Union Creek Reserve

Union Creek Reserve

Overview

Location on Great Inagua Island, Union Creek Reserve was established in April 1965. This enclosed tidal creek and sea turtle research station lies in the northwest corner of the Inagua National Park. Union Creek encompasses an area of 4,940 acres and it is a natural habitat for green and Hawksbill turtles. Mangroves surround the creek and the bottom is covered in lush seagrass meadows.

Seven square miles of enclosed tidal creek on Great Inagua serves as a very important research site for sea turtles, especially the Green Turtle.

  • Established: 1958
  • Size: 112,640 Acres

Details

History

Following the creation of the Bahamas National Trust in 1959, concern began to be expressed for the sea turtles. Dr. Archie Carr had initiated a program concerned with the research of the sea turtles, the protection of their nesting grounds and their reintroduction to former nesting grounds.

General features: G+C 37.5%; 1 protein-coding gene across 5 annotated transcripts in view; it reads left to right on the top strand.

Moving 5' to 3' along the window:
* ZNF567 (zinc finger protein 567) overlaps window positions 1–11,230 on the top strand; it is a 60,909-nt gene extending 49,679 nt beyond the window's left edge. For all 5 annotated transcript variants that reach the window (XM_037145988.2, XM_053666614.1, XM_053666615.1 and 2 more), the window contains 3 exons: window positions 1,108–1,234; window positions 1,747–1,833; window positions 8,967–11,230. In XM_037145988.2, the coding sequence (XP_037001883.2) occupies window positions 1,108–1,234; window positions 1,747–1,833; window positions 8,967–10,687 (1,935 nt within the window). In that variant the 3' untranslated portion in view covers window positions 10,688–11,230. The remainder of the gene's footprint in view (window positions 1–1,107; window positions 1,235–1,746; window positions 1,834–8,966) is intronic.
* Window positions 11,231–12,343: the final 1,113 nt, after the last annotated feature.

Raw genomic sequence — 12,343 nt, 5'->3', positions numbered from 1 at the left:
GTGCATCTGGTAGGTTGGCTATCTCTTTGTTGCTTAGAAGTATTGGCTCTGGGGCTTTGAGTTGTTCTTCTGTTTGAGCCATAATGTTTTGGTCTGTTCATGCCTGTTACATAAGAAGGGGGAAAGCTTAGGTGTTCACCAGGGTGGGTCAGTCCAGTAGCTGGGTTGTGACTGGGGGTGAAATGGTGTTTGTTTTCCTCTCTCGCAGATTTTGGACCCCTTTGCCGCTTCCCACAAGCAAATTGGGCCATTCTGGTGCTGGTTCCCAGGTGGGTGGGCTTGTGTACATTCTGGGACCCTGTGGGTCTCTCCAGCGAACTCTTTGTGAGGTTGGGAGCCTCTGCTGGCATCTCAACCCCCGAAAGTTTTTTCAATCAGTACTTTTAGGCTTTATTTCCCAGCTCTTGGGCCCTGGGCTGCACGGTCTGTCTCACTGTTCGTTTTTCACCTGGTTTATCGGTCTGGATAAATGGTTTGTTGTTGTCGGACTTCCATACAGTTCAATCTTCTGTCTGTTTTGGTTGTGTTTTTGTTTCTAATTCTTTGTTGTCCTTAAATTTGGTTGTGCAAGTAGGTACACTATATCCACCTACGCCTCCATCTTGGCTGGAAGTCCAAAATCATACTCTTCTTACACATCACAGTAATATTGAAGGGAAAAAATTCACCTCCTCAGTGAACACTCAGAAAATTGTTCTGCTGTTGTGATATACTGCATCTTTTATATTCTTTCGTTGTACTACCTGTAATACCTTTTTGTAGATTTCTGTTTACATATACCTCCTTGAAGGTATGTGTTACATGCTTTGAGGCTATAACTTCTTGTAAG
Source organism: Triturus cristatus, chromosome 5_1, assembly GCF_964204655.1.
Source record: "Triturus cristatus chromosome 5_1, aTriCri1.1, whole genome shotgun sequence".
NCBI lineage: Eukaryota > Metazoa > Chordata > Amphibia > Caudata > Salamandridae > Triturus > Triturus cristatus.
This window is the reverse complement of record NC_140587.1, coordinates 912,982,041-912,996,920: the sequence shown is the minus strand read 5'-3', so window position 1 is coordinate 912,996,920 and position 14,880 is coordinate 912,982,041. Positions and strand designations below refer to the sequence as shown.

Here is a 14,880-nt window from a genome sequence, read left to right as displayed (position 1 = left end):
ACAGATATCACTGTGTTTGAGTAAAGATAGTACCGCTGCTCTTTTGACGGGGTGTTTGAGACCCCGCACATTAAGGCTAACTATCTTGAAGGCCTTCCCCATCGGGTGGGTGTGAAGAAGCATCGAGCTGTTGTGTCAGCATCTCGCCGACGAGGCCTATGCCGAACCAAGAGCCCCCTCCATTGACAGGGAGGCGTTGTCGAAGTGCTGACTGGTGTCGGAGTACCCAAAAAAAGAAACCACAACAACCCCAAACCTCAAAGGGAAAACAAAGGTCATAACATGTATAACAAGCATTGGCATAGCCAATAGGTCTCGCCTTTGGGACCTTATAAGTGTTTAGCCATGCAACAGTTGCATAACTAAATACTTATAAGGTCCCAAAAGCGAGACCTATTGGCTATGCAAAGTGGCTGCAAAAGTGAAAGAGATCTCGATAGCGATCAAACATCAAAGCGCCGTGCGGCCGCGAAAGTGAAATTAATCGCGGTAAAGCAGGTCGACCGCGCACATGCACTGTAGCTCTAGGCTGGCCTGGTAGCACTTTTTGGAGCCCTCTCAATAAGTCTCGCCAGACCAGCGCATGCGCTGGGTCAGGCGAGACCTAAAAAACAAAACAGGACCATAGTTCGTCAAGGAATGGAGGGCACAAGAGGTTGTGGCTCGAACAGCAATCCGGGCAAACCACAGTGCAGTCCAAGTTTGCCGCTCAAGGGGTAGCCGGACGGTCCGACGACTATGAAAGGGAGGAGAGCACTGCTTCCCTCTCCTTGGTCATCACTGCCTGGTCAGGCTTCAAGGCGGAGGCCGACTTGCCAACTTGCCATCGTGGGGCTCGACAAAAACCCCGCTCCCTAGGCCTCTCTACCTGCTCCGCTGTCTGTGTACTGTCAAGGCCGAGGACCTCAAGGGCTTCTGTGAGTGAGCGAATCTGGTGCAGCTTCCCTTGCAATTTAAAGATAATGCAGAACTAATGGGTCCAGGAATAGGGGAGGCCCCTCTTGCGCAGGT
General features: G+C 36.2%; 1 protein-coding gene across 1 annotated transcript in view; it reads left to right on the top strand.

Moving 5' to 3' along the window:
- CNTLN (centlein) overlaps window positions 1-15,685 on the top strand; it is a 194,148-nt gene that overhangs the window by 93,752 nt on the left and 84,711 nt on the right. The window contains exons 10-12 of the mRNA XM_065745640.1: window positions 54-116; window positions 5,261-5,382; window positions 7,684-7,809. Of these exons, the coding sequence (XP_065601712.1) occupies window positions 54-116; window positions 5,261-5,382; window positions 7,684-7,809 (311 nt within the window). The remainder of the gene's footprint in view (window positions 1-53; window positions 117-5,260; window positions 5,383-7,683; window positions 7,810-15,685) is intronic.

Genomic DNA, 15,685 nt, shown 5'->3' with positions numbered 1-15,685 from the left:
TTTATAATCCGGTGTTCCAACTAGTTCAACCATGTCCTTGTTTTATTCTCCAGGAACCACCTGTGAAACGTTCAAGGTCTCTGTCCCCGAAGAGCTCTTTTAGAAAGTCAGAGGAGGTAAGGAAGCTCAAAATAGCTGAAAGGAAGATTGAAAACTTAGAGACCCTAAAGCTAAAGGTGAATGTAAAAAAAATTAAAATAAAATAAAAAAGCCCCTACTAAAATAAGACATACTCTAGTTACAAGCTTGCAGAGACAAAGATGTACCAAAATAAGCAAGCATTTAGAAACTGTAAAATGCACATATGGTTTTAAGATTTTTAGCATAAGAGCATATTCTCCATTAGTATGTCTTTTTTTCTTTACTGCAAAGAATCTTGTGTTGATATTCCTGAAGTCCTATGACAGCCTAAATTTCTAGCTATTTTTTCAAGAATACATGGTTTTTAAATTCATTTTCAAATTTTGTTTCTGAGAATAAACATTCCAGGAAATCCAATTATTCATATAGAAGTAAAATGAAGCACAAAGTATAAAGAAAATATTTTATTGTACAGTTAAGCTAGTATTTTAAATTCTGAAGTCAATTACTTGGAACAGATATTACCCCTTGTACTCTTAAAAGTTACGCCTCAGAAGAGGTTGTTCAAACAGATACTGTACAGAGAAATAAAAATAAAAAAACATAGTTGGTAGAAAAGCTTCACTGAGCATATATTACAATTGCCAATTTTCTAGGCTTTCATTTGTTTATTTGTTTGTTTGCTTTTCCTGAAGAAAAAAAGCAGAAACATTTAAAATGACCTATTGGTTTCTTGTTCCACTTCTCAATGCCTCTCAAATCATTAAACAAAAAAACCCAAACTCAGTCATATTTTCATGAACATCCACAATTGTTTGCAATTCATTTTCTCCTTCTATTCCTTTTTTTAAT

One of the regions where this research was being conducted was at Union Creek, north of the Inagua National Park. Three hundred turtles were sent to Union Creek in 1959 in an effort to restore this area. Dr. G. Charleston Ray approached the Trust’s Executive Committee with the idea of the Union Creek Reserve being a part of the BNT, the result of which was the establishment of the Union Creek Reserve in 1963.

Dr. Archie Carr was mentor to Dr. Karen Bjorndal and Dr. Alan Bolton, Special Advisors to the Trust’s Council. Dr. Bjorndal has been studying sea turtles at Union Creek since 1974 while pursuing her Ph.D. and returns every year with her partner Dr. Alan Bolton, to continue their long-term studies on growth and nutrition.

Importance to History
The house at Union Creek was Built around 1900 and serves as a research station and living quarters for researchers at Union Creek.

Importance to Research
Green turtles take up residency in shallow creeks like Union Creek at about 25 cm in length. They may remain resident in a specific creek for a decade or more. Union Creek has provided the world with some of the most important scientific data on the endangered green turtle. Research at Union Creek is a joint project of the Bahamas National Trust and Archie Carr Center for Sea Turtle Research at the University Of Florida.

 

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